Using Empathy

Empathy is key in building relationships, and particularly when considering it as an applicable skill for the workplace, no matter where you are professionally. To be empathic requires one to have respect for another’s perspective and understand where they are coming from; empathy is extremely beneficial, regardless of where you are in your career journey. (More on empathy as one of the best transferrable skills here). In an effort for the SPDC to engage in a more meaningful way with organizations on campus, we’ve begun using a Design Thinking approach. Design Thinking is essentially a solution-focused mindset to solving problems. Take a problem, for example, creating more inclusive workplaces. We must empathize and understand the needs of the individuals and students we are serving before jumping to a solution, much like we should be doing in our own career paths.

Establishing Rapport

I was nervous initially about the transition from working as a mental health professional to a career advisor, specifically because of the short amount of time (30 minutes can fly by!) when working with students. Sometimes, I end up scheduling a second appointment with them, and other times, that may be my only interaction, so it’s imperative to create a safe space to welcome friendly conversation as well.

Listening

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You may have heard of the above quote, and I personally find it’s applicable in ANY stage of your life. Sometimes (and I’m guilty of this, too) we feel anxiety just to say something, rather than to hear what someone is actually trying to convey. Taking a step back, and fully understanding another’s perspective is very important, especially in Career Advising.

Do you have any suggestions for other transferable skills that are useful for students and professionals alike? Please leave a comment below, and truly: Happy Fall, Y’all!

 

Building Your Brand: Are You “Ready For It?”

By Rachel Brown, Career Advising Fellow

Building a personal brand sounds intimidating. Aren’t brands something that only big companies do? When we hear names like Adidas or Kate Spade, for example, we may already know what they’re about through commercials, websites, advertisements, and stores.

Thankfully, branding can be easier than we might at first assume. And with some effort, we can also change our brand if we don’t like it or if we feel we have evolved since we started branding. To look at an example of branding and re-branding, we need look no further than Taylor Swift.

Swift began her music career as a country music star with an audience of primarily teenage girls. Through her concerts and her lyrics, she developed an image as an innocent, fun, awe-filled young woman. However, if we fast forward to 2017, the image that comes to mind when we think of Swift is no longer a young woman with her mouth agape in wonder, staring at all the fans at her concert with a glittery acoustic guitar around her neck. Now, Swift has distanced herself so much from that image that she pokes fun at it. She’s become instead a fierce, bold, independent woman who wants her reputation to go down in flames.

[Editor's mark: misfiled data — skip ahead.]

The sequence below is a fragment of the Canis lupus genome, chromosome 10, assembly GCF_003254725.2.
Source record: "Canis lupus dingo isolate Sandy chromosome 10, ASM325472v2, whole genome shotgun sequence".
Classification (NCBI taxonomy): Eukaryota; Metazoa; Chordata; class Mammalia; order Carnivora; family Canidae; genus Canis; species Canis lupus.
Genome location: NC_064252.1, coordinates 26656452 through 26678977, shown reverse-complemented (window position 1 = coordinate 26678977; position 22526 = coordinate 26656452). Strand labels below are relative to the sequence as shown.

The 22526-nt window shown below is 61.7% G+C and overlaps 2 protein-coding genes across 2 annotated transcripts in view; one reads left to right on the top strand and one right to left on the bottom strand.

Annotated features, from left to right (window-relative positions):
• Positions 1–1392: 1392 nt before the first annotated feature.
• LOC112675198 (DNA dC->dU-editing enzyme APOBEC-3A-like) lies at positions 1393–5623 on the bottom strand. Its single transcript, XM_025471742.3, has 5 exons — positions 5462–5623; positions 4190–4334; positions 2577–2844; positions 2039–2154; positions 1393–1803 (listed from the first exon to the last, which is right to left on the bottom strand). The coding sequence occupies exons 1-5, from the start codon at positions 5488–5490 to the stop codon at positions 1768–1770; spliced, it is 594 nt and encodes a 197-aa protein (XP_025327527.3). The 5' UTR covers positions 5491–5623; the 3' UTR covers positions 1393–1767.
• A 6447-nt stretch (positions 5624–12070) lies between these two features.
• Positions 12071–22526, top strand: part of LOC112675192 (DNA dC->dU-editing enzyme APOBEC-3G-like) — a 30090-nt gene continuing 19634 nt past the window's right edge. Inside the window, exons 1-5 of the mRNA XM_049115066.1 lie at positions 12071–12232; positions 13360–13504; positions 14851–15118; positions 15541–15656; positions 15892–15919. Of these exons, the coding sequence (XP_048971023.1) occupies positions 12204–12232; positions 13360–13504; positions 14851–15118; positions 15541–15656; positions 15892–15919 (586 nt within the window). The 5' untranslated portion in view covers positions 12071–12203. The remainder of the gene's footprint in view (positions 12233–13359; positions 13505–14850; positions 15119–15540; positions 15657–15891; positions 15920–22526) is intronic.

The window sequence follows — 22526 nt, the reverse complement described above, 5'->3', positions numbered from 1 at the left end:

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Some of the first posts on Swift’s revamped Instagram feed.

Whether you like the new Taylor or not, it’s clear that the “old Taylor can’t come to the phone right now.” Through deleting old Instagram posts and changing her music, Swift has transformed what we think of her. And whether we like the branding or not, we can learn from it so we can build our own personal brand to promote to our connections, colleagues, and employers.

How do we build a brand? First, we need to know ourselves. We need to understand our values, our strengths, and our skills so we know what we want to promote. If you’re an Elon student and you want to gain some of that self-awareness, then you can do some MyPlan assessments, which can help you reflect on your personality, values, and specialties you bring to the table. Also, we need to know what sets us apart from others. Find something that makes you stand out from others in your field but still makes you a qualified candidate. Perhaps most importantly, according to Herbert Sim on Forbes.com, we need to know our purpose – what’s the why behind this personal brand we’re creating?

Second, we need to know our audience. Since I’m working at Elon, I want to make sure my brand aligns with Elon’s brand, specifically with the mission of the Student Professional Development Center. And because my job is in higher education, I stay up-to-date on information related to higher education.